These and other early indications were interesting, but not really conclusive, and not always consistent.
GEORGE WAS A GREENBACKER
However by age 44, in Social Problems (1884), George demonstrated a fully developed concept for how an advanced monetary system ought to operate:
“It is not the business of government to direct the employment of labor and capital, and to foster certain industries at the expense of other industries; and the attempt to do so leads to all the waste, loss and corruption due to protective tariffs.
“On the other hand it is the business of government to issue money. This is perceived as soon as the great labor saving invention of money supplants barter. To leave it to every one who chose to do so to issue money would be to entail general inconvenience and loss, to offer many temptations to roguery, and to put the poorer classes of society at a great disadvantage. These obvious considerations have everywhere, as society became well organized, led to the recognition of the coinage of money as an exclusive function of government. When in the progress of society, a further labor-saving improvement becomes possible by the substitution of paper for the precious metals as the material for money, the reasons why the issuance of this money should be made a government function become still stronger. The evils entailed by wildcat banking in the United States are too well remembered to need reference. The loss and inconvenience, the swindling and corruption that flowed from the assumption by each State of the Union of the power to license banks of issue ended with the war, and no -one would now go back to them. Yet instead of doing what every public consideration impels us to, and assuming wholly and fully as the exclusive function of the General Government the power to issue money, the private interests of bankers have, up to this, compelled us to the use of a hybrid currency, of which a large part, though guaranteed by the General Government, is issued and made profitable to corporations. The legitimate business of banking - the safekeeping and loaning of money, and the making and exchange of credits, is properly left to individuals and associations; but by leaving to them, even in part and under restrictions and guarantees, the issuance of money, the people of the United States suffer an annual loss of millions of dollars, and sensible increase the influences which exert a corrupting effect upon their government.” (Soc Pr, 178-9)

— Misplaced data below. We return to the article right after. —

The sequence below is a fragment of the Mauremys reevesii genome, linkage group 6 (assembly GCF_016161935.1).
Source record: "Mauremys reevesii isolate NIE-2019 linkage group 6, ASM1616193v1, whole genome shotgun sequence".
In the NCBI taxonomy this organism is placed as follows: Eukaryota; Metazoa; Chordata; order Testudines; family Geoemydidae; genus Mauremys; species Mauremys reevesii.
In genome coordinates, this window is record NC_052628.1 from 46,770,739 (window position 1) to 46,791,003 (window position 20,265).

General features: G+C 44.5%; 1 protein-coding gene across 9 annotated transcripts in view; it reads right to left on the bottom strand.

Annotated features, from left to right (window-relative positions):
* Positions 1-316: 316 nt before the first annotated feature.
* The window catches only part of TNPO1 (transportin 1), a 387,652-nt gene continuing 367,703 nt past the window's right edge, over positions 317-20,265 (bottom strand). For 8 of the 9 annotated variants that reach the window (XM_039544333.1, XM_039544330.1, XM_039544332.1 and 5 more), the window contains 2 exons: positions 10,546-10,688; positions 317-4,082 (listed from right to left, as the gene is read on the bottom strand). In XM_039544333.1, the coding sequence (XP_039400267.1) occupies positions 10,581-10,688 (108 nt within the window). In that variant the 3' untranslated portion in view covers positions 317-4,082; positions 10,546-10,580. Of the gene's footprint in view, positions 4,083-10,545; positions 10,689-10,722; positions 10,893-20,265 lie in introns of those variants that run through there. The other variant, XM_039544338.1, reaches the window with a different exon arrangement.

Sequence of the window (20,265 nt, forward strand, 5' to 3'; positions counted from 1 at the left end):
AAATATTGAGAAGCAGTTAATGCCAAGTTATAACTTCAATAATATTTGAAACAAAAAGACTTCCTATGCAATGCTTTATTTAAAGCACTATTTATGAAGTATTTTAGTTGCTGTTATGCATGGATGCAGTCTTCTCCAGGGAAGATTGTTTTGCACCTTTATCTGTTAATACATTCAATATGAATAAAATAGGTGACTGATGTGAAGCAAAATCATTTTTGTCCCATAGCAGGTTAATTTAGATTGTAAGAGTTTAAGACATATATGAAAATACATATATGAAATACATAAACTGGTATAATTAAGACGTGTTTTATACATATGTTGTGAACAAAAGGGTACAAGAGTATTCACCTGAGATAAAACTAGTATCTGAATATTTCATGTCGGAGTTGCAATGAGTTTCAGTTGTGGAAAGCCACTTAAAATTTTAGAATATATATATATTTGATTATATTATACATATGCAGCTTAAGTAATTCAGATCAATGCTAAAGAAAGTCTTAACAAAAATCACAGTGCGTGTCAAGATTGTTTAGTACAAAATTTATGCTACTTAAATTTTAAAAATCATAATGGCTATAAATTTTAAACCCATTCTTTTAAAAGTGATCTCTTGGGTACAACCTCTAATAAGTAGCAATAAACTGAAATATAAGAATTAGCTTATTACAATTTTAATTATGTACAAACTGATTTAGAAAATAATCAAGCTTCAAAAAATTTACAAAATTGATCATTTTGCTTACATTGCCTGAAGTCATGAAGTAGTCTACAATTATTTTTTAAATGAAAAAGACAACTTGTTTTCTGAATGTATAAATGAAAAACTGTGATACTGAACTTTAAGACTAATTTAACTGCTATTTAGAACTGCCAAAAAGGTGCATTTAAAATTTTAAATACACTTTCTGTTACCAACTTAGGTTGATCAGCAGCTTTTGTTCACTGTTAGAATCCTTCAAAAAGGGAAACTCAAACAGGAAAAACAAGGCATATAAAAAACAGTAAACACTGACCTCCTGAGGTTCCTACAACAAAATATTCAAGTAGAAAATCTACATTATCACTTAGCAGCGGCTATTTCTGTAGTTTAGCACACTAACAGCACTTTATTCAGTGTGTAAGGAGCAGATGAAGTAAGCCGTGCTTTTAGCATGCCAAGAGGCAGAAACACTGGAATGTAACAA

It is normally very difficult to write about monetary systems as concisely as George does here and still remain accurate. That he has done so indicates he put study and effort into it. George continued to express this view for about 15 years until his death. He repeated the position in 1886, when 46 years old, in Protection Or Free Trade (page 12), stating that government currency is preferable to private bank currency, based on the bank holding government bonds as reserves: